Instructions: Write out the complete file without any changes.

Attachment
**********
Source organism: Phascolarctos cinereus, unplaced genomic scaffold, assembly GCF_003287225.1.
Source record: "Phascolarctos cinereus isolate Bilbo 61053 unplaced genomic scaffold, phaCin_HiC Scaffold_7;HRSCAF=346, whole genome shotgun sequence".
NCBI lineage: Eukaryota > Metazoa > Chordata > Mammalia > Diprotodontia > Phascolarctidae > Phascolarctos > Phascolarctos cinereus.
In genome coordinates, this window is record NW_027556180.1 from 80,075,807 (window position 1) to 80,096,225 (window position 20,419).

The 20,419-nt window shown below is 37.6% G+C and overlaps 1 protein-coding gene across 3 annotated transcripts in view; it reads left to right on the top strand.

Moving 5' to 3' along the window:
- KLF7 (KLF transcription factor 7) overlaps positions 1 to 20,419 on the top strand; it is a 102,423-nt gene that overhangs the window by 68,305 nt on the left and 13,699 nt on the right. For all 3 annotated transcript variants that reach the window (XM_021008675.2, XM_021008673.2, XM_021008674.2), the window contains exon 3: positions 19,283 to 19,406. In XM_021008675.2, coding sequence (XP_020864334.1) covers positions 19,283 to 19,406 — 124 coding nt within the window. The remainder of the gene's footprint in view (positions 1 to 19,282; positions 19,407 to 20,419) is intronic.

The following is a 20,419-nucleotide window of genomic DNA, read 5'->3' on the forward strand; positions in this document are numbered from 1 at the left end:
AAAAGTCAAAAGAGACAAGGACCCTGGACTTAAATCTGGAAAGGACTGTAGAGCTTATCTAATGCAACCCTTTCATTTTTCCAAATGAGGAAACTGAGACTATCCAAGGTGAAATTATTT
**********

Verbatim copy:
Source organism: Phascolarctos cinereus, unplaced genomic scaffold, assembly GCF_003287225.1.
Source record: "Phascolarctos cinereus isolate Bilbo 61053 unplaced genomic scaffold, phaCin_HiC Scaffold_7;HRSCAF=346, whole genome shotgun sequence".
NCBI lineage: Eukaryota > Metazoa > Chordata > Mammalia > Diprotodontia > Phascolarctidae > Phascolarctos > Phascolarctos cinereus.
In genome coordinates, this window is record NW_027556180.1 from 80,075,807 (window position 1) to 80,096,225 (window position 20,419).

The 20,419-nt window shown below is 37.6% G+C and overlaps 1 protein-coding gene across 3 annotated transcripts in view; it reads left to right on the top strand.

Moving 5' to 3' along the window:
- KLF7 (KLF transcription factor 7) overlaps positions 1 to 20,419 on the top strand; it is a 102,423-nt gene that overhangs the window by 68,305 nt on the left and 13,699 nt on the right. For all 3 annotated transcript variants that reach the window (XM_021008675.2, XM_021008673.2, XM_021008674.2), the window contains exon 3: positions 19,283 to 19,406. In XM_021008675.2, coding sequence (XP_020864334.1) covers positions 19,283 to 19,406 — 124 coding nt within the window. The remainder of the gene's footprint in view (positions 1 to 19,282; positions 19,407 to 20,419) is intronic.

The following is a 20,419-nucleotide window of genomic DNA, read 5'->3' on the forward strand; positions in this document are numbered from 1 at the left end:
AAAAGTCAAAAGAGACAAGGACCCTGGACTTAAATCTGGAAAGGACTGTAGAGCTTATCTAATGCAACCCTTTCATTTTTCCAAATGAGGAAACTGAGACTATCCAAGGTGAAATTATTT